Recent Progress on Detecting High-frequency Gravitational Waves in Planetary Magnetospheres


Dr. REN Jing, an Associate Professor in the Theoretical Physics Division at the Institute of High Energy Physics of the Chinese Academy of Sciences, along with her collaborators, has introduced a novel detection strategy for high-frequency gravitational waves (HFGWs) for the first time. They suggest that nearby planets, such as Earth and Jupiter, with their magnetospheres, could serve as giant detectors for HFGWs. Through the analysis of data from existing satellites, their research demonstrates that this method can set promising limits on these waves across a broad spectrum of frequencies. This work has been published in the internationally renowned journal Physical Review Letters (Phys. Rev. Lett. 132 (2024), 131402).

The successful detection of gravitational waves (GWs) by the Laser Interferometer Gravitational-Wave Observatory opens up a window to observe the Universe otherwise inaccessible. This success has spurred a series of ongoing and planned projects aimed at detecting gravitational wave signals below ten thousand hertz. However, HFGWs, potentially generated during the early universe or violent activities of extremely compact astronomical objects, may exist far beyond this frequency range. Their detection could provide crucial clues for exploring new physics beyond the standard model. Due to their shorter wavelengths, it is challenging for laser interferometers to capture these "high notes." One detection method relies on the Inverse Gertsenshtein effect, through which HFGWs are converted into photons in magnetic fields for detection. Considering magnetic fields of great strength or extensive spatial distribution could, to some extent, compensate for the weak gravitational coupling. Existing proposals have considered magnetic fields in various environments, including laboratories, compact stars, or inside and outside galaxies, but the detection efficacy of these schemes is limited by various factors.

Dr. REN Jing and her collaborators have for the first time proposed using planets in the solar system as laboratories for detecting HFGWs. They utilize scientific satellites orbiting the planets to detect signal photons produced by the conversion of gravitational waves in the planet's magnetosphere. Considering the electromagnetic waveband range detected by astronomical observations, this scheme can cover a broader range of gravitational wave frequencies. Additionally, the signal characteristics are closely related to the properties of the waves and the orbital trajectories of the satellites. Compared to other detection methods, this approach also has advantages such as high certainty in magnetic field strength, long paths of effective GW-photon conversion, and a wide angular distribution of signal flux. Their results indicate that using existing low-Earth-orbit satellite data, the planetary magnetosphere system has already been able to impose highly encouraging limits on HFGWs across a wide frequency range, covering a large portion of parameter space that was unexplored before. The study also predicts the sensitivity for future missions. These studies lay the foundation for innovative detection methods and open up a new frontier in our quest to understand the hidden corners of the universe.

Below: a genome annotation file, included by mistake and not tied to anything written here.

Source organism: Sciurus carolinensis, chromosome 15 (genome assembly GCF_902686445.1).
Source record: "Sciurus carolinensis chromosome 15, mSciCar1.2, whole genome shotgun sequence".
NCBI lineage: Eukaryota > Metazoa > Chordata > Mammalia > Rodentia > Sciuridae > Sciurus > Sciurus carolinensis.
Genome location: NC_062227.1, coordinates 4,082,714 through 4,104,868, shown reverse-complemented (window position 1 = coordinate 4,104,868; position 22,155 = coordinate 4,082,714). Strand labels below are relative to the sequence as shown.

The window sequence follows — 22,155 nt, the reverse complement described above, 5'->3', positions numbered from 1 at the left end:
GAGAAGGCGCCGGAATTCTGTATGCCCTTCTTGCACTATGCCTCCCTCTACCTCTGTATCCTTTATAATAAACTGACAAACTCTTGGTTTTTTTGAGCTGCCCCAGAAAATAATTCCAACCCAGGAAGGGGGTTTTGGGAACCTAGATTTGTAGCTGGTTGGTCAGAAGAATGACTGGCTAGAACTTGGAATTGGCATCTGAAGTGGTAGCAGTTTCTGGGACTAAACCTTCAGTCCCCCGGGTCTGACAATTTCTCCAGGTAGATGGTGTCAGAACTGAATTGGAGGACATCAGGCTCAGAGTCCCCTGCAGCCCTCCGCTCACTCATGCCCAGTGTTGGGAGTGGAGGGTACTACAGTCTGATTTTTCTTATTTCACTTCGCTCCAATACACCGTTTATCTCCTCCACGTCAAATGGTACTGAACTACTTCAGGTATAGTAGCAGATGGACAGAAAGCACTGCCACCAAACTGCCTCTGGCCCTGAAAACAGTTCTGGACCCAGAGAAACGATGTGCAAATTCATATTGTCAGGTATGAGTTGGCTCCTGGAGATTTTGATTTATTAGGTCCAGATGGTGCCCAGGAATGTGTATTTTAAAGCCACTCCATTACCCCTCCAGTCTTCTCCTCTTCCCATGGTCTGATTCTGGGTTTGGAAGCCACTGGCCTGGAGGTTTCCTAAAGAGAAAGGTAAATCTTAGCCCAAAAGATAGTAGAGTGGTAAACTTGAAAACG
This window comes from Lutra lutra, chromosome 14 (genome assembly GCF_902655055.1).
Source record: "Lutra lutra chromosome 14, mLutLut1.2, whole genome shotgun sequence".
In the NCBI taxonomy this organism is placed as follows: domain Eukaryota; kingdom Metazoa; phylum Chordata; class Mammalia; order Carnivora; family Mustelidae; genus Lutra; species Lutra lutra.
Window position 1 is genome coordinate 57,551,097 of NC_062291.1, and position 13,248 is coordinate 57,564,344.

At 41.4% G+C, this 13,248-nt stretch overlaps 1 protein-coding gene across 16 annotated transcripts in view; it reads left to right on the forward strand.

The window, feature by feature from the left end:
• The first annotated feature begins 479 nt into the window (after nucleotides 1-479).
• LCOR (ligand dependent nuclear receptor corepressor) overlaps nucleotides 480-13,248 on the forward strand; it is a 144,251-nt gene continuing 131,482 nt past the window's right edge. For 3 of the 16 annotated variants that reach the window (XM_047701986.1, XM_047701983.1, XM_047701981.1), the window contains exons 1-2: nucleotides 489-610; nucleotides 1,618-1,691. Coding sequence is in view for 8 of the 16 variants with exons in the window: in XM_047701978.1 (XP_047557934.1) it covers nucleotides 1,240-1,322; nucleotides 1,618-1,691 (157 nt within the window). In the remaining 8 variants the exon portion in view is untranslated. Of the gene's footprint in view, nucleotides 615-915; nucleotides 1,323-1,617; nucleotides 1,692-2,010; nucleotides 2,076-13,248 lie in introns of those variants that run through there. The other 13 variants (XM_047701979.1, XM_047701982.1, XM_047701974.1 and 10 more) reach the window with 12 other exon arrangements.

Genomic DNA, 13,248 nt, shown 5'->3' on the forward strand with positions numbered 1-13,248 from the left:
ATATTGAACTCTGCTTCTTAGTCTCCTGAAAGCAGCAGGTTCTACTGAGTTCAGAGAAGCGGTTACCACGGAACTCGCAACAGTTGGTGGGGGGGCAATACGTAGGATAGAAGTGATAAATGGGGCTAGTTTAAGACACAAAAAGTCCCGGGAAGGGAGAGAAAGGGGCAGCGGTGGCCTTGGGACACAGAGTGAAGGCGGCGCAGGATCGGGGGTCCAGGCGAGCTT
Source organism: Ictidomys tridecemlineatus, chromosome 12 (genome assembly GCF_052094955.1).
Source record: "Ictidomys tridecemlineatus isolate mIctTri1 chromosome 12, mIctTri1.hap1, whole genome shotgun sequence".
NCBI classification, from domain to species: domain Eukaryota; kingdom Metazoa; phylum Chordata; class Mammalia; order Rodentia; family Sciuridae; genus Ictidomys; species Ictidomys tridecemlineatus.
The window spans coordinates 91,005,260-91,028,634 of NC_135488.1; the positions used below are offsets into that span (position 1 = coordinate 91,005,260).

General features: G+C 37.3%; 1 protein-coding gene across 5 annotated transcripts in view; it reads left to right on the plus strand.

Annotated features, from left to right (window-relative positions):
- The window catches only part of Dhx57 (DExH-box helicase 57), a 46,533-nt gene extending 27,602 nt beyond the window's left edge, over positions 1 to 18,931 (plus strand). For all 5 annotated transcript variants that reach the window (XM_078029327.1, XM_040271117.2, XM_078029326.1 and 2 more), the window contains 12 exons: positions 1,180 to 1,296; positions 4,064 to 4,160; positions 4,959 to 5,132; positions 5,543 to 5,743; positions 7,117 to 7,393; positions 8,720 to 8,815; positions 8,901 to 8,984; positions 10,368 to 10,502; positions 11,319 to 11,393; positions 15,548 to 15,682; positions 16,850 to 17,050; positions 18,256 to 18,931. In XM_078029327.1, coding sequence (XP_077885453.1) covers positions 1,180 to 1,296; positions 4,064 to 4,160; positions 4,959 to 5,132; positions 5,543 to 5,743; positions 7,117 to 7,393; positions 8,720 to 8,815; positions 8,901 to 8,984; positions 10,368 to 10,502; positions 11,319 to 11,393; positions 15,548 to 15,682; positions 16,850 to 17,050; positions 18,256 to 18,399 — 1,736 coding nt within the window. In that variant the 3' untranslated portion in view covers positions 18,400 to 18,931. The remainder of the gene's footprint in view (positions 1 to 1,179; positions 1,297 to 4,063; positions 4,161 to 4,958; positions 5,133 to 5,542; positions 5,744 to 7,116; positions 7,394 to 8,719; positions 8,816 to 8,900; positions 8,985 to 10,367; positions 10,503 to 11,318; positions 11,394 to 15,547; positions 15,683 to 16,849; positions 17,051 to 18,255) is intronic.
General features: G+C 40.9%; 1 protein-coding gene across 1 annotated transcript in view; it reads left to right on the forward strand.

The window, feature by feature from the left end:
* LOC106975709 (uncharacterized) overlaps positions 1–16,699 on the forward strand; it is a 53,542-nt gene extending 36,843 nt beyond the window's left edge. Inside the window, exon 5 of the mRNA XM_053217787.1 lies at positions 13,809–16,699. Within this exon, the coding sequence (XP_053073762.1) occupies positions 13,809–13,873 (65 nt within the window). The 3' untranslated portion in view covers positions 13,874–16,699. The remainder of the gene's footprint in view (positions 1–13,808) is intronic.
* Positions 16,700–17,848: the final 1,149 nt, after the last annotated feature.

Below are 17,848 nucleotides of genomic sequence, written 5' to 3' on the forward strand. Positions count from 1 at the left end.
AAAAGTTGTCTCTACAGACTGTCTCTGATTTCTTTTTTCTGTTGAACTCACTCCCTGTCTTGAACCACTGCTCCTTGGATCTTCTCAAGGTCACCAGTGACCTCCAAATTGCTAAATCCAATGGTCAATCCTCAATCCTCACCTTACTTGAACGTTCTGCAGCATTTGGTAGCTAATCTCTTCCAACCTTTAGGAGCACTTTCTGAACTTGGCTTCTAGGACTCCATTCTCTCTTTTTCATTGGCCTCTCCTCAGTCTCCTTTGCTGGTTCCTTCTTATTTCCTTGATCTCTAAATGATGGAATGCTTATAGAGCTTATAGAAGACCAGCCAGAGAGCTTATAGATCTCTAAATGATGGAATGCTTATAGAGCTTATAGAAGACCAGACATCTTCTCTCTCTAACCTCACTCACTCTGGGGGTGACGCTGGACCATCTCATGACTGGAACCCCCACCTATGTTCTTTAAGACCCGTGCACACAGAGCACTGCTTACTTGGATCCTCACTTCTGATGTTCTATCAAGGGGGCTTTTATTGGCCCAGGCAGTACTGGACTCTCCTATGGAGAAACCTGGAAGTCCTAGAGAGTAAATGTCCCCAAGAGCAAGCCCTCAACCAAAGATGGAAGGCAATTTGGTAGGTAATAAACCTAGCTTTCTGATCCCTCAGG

The authors of this paper (in alphabetical order) are: Associate Professor LIU Tao from the Hong Kong University of Science and Technology, Associate Researcher REN Jing from the Institute of High Energy Physics, and Postdoctoral Fellow ZHANG Chen from the Hong Kong University of Science and Technology. This work was supported by the Collaborative Research Fund (CRF) of the Research Grants Council of Hong Kong S. A. R., Chinese Academy of Sciences Talent Funds and the National Natural Science Foundation of China.

Figure: a schematic representation of detecting high-frequency gravitational waves (HFGWs) in planetary magnetospheres (left); Projected 95% C.L. upper limits on the characteristic strain of stochastic HFGWs, set by the low Earth orbit satellites (right).


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